Flash Fiction Basics-Telling Short Short Stories

Rachel Richey Letters From The Editor

Flash fiction, micro-fiction, the short short story, the palm-sized story, postcard fiction, nano-fiction, these are all names for a style of fiction known for it’s brevity. While traditional short stories can range anywhere from 1500 words to 30,000 words, these stories are usually limited to 1000 words or less. These pint-sized narratives are stripped of all of the fluff and detail that you might find in a traditional ficiton. There are fewer characters, fewer conflicts, and fewer backstories. What you do get however, is a beginning, a middle and an end.

While the term Flash Fiction has only become popular in the last 20 years or so, with the 1992 publication of an anthology called Flash Fiction: 72 Very Short Stories, by James Thomas, short short stories have been around for as long as writers have been writing. If you take a look at Aesop’s Fables, you’ll find stories that barely fill half a page while still providing readers with an entertaining moral lesson.  Borges, Kafka, and Chopin have all written shorts, but Hemingway is probably the most famous example with his published collection of vignettes titled In Our Time. He has even been credited as the author of a popular six word story:

“For Sale: baby shoes, never worn”

So why are writers drawn to these bite-sized works of fiction? For some, it’s the challenge of having to create a full story within such strict limits. You have to push the boundaries of what constitutes a story and move beyond traditional narrative devices. For others, these limits on length give them more freedom to play around with their ideas. You can write and edit and revise an entire story in few hours compared to the months of work that goes into writing a novel. And still for others, it’s the intensity of short fiction that draws them in. You have to begin the story in the midst of the action and move it quickly towards it’s resolution. Every word has to count. Every word has to move the story forward.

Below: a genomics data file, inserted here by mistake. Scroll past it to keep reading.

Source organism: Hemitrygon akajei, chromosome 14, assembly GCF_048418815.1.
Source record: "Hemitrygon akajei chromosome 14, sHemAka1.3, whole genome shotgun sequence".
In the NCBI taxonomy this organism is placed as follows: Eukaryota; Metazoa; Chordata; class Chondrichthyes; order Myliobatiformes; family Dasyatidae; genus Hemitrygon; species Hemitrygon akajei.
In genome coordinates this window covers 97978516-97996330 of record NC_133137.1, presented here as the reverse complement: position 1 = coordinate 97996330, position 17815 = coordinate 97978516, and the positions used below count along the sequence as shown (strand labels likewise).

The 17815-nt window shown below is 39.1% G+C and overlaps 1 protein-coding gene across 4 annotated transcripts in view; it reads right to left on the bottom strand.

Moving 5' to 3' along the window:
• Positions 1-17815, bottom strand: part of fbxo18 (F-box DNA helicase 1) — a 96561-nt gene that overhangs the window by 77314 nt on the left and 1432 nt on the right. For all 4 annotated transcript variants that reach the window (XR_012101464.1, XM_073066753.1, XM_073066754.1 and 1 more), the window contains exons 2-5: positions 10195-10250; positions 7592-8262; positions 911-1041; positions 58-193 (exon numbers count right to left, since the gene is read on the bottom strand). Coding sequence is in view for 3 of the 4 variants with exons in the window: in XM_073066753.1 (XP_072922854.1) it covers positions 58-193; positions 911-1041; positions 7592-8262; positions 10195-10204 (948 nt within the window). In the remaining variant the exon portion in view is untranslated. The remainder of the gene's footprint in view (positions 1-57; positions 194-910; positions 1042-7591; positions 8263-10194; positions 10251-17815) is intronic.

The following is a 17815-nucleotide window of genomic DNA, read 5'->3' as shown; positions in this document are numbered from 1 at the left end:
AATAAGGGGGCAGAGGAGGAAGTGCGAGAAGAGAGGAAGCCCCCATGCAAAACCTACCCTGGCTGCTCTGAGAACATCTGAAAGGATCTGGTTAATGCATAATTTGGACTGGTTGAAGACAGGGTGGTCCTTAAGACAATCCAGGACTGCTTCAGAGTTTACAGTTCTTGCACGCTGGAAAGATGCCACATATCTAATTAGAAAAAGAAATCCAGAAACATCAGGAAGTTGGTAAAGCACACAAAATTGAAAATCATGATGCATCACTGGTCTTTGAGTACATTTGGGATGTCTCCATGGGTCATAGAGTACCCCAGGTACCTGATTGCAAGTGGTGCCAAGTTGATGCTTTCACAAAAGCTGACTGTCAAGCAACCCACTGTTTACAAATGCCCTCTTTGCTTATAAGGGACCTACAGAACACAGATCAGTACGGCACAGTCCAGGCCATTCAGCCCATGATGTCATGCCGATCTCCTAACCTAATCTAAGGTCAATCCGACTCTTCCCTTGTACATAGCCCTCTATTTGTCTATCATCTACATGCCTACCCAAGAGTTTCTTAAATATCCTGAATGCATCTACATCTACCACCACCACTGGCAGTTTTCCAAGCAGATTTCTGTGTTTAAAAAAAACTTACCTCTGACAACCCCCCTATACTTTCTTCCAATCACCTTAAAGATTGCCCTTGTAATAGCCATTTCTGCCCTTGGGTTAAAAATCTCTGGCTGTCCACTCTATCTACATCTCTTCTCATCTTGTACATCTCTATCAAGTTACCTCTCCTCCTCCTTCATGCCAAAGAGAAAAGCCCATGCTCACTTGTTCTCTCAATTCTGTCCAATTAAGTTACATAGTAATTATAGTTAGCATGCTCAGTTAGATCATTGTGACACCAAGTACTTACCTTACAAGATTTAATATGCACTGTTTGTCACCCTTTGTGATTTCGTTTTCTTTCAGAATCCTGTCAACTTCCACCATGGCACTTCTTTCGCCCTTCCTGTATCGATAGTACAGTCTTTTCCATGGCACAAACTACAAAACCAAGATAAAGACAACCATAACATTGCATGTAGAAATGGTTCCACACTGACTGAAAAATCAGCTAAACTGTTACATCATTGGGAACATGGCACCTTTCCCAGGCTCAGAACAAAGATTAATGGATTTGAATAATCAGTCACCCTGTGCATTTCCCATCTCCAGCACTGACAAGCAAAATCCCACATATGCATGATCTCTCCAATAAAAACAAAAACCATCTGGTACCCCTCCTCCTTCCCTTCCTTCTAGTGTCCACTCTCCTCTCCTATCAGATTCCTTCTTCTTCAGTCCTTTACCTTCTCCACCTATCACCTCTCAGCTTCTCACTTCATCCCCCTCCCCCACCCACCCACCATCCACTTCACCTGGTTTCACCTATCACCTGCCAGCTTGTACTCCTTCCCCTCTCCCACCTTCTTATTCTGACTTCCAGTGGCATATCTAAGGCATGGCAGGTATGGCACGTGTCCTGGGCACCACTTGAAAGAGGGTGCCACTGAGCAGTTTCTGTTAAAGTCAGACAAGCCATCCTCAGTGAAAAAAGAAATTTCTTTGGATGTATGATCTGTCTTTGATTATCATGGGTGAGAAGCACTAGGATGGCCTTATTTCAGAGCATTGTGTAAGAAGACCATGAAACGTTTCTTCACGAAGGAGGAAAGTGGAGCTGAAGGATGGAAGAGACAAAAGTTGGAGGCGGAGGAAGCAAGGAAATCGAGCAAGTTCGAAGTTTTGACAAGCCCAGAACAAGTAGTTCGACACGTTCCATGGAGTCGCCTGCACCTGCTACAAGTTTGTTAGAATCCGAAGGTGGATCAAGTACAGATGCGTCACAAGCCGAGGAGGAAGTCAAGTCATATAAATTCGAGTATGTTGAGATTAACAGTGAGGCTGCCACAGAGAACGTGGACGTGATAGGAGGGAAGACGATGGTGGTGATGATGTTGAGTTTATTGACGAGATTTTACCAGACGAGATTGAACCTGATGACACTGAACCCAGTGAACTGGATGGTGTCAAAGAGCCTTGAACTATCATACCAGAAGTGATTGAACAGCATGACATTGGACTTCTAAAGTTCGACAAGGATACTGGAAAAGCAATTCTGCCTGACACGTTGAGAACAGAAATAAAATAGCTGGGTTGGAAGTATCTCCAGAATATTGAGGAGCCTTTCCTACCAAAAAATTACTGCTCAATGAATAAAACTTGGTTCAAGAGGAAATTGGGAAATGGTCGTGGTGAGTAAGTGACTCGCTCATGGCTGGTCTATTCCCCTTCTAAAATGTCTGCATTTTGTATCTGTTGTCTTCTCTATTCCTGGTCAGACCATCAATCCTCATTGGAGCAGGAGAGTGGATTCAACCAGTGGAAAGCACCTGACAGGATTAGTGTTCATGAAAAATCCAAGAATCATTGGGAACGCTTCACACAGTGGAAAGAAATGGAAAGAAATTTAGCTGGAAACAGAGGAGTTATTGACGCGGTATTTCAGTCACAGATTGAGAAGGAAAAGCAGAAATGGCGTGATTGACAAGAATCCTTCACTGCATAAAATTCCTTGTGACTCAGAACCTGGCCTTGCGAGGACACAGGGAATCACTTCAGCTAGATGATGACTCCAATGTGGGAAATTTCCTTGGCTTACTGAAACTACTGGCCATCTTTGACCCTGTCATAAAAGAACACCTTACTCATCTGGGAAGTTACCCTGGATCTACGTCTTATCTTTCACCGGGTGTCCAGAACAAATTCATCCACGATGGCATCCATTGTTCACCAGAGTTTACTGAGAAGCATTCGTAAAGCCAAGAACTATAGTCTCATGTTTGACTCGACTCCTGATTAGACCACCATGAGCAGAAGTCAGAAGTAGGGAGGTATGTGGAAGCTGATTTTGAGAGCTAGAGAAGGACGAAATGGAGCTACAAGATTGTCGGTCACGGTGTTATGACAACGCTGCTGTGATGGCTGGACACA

Interested in writing your own flash fiction? These basic tips might help you out.

  • Write your story first without worrying about the word count. You can always trim it up later; the important thing is to get your ideas down on paper.
  • Start in the middle of an action scene. Not only does this cut out a wordy exposition, but it can also give you a chance to show your readers who your character is based on his actions.
  • Cut out unnecessary dialogue tags. You don’t always need a “he said” or a “she exclaimed”. If there are only two characters having a conversation then use your punctuation and paragraphing to make it clear who is speaking.
  • Cut out the redundancies. There is no need to use phrases such as difficult dilemma, absolutely certain, close proximity, or unexpected surprise. Any surprise is unexpected. All things in proximity are close. We use redundancies so often in the course of normal conversation that we don’t always realize how unnecessary they are.
  • Cut out all your adverbs. Do you need to have your character run “quickly”? Isn’t the fact that he’s running provide all the description you need? Does your character need to smile “happily”? Or could you happily leave out this word while keeping the meaning of your sentence clear. I’m not saying that all adverbs are unnecessary, and you can add some back in if you feel that they’re are essential to the meaning of your story. But chances are, you won’t have to.
  • Cut out or cut down your adjectives. You might find that these are as unnecessary as your adverbs.
  • If your story is still too long, then take a second to really think about what you’re trying to say. Imagine that you are relating this story to a friend or acquaintance. Would you tell them every detail and bore them to death? Or would you focus on telling them the most interesting or dramatic points. You’re trying to entertain and hold your audience’s attention. So entertain!
  • And as always, read! Reading will help you become a better writer. You’ll be exposed to new ideas and new ways of approaching a story. Let the work of others inspire you!

In fact, you can start reading now. Check out these flash fiction sites to see for yourself what it’s all about.

Flash Fiction Online

100 Word Story


Every Day Fiction

Vestal Review

And the list could go on and on.

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Happy reading!

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About the Author

Rachel Richey

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As an avid reader and a lover of story crafting, Rachel started Literative.com as a way to motivate and connect authors to tell their stories (and the literary community at large). Her favorite part of Literative is discovering the talent that shows up in our creative writing contests.